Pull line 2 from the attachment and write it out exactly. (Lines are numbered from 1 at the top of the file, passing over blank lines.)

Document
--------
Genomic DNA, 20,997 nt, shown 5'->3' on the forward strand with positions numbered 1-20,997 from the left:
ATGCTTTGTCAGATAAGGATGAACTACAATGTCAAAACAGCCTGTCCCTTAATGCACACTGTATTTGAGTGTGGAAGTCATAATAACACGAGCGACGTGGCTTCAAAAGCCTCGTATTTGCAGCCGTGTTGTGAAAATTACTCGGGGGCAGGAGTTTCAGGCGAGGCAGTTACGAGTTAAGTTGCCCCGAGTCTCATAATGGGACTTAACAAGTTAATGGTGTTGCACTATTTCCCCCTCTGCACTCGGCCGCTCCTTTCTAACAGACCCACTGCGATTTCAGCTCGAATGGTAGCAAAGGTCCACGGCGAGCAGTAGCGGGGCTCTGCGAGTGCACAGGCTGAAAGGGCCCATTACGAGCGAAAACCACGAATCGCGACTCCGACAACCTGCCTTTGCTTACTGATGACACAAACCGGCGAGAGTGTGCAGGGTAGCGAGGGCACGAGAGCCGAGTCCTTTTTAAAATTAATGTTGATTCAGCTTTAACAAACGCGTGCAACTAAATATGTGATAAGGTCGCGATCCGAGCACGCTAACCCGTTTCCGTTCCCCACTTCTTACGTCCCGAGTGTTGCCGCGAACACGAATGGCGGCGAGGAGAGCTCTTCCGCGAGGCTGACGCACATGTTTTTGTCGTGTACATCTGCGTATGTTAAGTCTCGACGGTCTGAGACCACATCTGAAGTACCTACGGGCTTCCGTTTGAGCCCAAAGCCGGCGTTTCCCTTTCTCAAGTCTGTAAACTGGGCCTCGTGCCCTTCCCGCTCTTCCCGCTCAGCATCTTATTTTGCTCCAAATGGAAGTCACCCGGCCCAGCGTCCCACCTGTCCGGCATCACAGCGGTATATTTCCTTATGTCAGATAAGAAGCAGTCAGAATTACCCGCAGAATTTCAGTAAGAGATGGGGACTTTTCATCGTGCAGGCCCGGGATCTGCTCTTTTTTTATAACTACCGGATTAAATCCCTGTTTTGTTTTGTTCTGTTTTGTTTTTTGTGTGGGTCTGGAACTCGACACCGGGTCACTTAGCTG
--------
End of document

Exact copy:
ATGCTTTGTCAGATAAGGATGAACTACAATGTCAAAACAGCCTGTCCCTTAATGCACACTGTATTTGAGTGTGGAAGTCATAATAACACGAGCGACGTGGCTTCAAAAGCCTCGTATTTGCAGCCGTGTTGTGAAAATTACTCGGGGGCAGGAGTTTCAGGCGAGGCAGTTACGAGTTAAGTTGCCCCGAGTCTCATAATGGGACTTAACAAGTTAATGGTGTTGCACTATTTCCCCCTCTGCACTCGGCCGCTCCTTTCTAACAGACCCACTGCGATTTCAGCTCGAATGGTAGCAAAGGTCCACGGCGAGCAGTAGCGGGGCTCTGCGAGTGCACAGGCTGAAAGGGCCCATTACGAGCGAAAACCACGAATCGCGACTCCGACAACCTGCCTTTGCTTACTGATGACACAAACCGGCGAGAGTGTGCAGGGTAGCGAGGGCACGAGAGCCGAGTCCTTTTTAAAATTAATGTTGATTCAGCTTTAACAAACGCGTGCAACTAAATATGTGATAAGGTCGCGATCCGAGCACGCTAACCCGTTTCCGTTCCCCACTTCTTACGTCCCGAGTGTTGCCGCGAACACGAATGGCGGCGAGGAGAGCTCTTCCGCGAGGCTGACGCACATGTTTTTGTCGTGTACATCTGCGTATGTTAAGTCTCGACGGTCTGAGACCACATCTGAAGTACCTACGGGCTTCCGTTTGAGCCCAAAGCCGGCGTTTCCCTTTCTCAAGTCTGTAAACTGGGCCTCGTGCCCTTCCCGCTCTTCCCGCTCAGCATCTTATTTTGCTCCAAATGGAAGTCACCCGGCCCAGCGTCCCACCTGTCCGGCATCACAGCGGTATATTTCCTTATGTCAGATAAGAAGCAGTCAGAATTACCCGCAGAATTTCAGTAAGAGATGGGGACTTTTCATCGTGCAGGCCCGGGATCTGCTCTTTTTTTATAACTACCGGATTAAATCCCTGTTTTGTTTTGTTCTGTTTTGTTTTTTGTGTGGGTCTGGAACTCGACACCGGGTCACTTAGCTG